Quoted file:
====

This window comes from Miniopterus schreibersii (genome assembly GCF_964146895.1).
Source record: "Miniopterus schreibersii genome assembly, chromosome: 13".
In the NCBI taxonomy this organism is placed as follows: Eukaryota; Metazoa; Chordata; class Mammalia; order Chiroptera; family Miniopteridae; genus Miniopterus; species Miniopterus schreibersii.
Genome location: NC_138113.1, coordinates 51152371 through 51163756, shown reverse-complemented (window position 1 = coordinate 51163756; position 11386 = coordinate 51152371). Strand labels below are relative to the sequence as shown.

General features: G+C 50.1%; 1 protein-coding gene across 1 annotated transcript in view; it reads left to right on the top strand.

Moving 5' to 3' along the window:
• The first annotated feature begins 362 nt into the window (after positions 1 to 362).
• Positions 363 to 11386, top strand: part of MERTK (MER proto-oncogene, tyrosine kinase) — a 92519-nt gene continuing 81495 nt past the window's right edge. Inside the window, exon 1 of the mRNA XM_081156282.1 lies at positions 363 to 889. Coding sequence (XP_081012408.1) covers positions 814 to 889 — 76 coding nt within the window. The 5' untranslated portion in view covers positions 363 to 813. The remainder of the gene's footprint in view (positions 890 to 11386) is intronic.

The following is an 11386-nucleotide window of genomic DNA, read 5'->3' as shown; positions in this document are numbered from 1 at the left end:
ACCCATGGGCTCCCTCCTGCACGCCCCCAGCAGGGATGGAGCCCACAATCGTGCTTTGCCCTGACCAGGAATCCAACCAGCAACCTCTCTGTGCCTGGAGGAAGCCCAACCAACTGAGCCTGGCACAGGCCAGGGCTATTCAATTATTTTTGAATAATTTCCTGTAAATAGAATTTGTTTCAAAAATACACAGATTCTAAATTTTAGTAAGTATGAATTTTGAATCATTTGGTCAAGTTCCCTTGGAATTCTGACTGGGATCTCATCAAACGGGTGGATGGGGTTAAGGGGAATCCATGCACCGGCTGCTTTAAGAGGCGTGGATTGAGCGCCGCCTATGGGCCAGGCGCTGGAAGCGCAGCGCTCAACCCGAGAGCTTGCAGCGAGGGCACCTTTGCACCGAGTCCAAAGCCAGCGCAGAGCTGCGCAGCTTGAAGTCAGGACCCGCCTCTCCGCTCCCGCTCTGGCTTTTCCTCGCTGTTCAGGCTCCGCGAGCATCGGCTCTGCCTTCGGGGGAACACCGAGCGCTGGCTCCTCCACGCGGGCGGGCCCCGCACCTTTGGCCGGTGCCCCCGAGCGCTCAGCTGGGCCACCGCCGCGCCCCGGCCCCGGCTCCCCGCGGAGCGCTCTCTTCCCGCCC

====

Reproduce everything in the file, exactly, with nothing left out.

This window comes from Miniopterus schreibersii (genome assembly GCF_964146895.1).
Source record: "Miniopterus schreibersii genome assembly, chromosome: 13".
In the NCBI taxonomy this organism is placed as follows: Eukaryota; Metazoa; Chordata; class Mammalia; order Chiroptera; family Miniopteridae; genus Miniopterus; species Miniopterus schreibersii.
Genome location: NC_138113.1, coordinates 51152371 through 51163756, shown reverse-complemented (window position 1 = coordinate 51163756; position 11386 = coordinate 51152371). Strand labels below are relative to the sequence as shown.

General features: G+C 50.1%; 1 protein-coding gene across 1 annotated transcript in view; it reads left to right on the top strand.

Moving 5' to 3' along the window:
• The first annotated feature begins 362 nt into the window (after positions 1 to 362).
• Positions 363 to 11386, top strand: part of MERTK (MER proto-oncogene, tyrosine kinase) — a 92519-nt gene continuing 81495 nt past the window's right edge. Inside the window, exon 1 of the mRNA XM_081156282.1 lies at positions 363 to 889. Coding sequence (XP_081012408.1) covers positions 814 to 889 — 76 coding nt within the window. The 5' untranslated portion in view covers positions 363 to 813. The remainder of the gene's footprint in view (positions 890 to 11386) is intronic.

The following is an 11386-nucleotide window of genomic DNA, read 5'->3' as shown; positions in this document are numbered from 1 at the left end:
ACCCATGGGCTCCCTCCTGCACGCCCCCAGCAGGGATGGAGCCCACAATCGTGCTTTGCCCTGACCAGGAATCCAACCAGCAACCTCTCTGTGCCTGGAGGAAGCCCAACCAACTGAGCCTGGCACAGGCCAGGGCTATTCAATTATTTTTGAATAATTTCCTGTAAATAGAATTTGTTTCAAAAATACACAGATTCTAAATTTTAGTAAGTATGAATTTTGAATCATTTGGTCAAGTTCCCTTGGAATTCTGACTGGGATCTCATCAAACGGGTGGATGGGGTTAAGGGGAATCCATGCACCGGCTGCTTTAAGAGGCGTGGATTGAGCGCCGCCTATGGGCCAGGCGCTGGAAGCGCAGCGCTCAACCCGAGAGCTTGCAGCGAGGGCACCTTTGCACCGAGTCCAAAGCCAGCGCAGAGCTGCGCAGCTTGAAGTCAGGACCCGCCTCTCCGCTCCCGCTCTGGCTTTTCCTCGCTGTTCAGGCTCCGCGAGCATCGGCTCTGCCTTCGGGGGAACACCGAGCGCTGGCTCCTCCACGCGGGCGGGCCCCGCACCTTTGGCCGGTGCCCCCGAGCGCTCAGCTGGGCCACCGCCGCGCCCCGGCCCCGGCTCCCCGCGGAGCGCTCTCTTCCCGCCC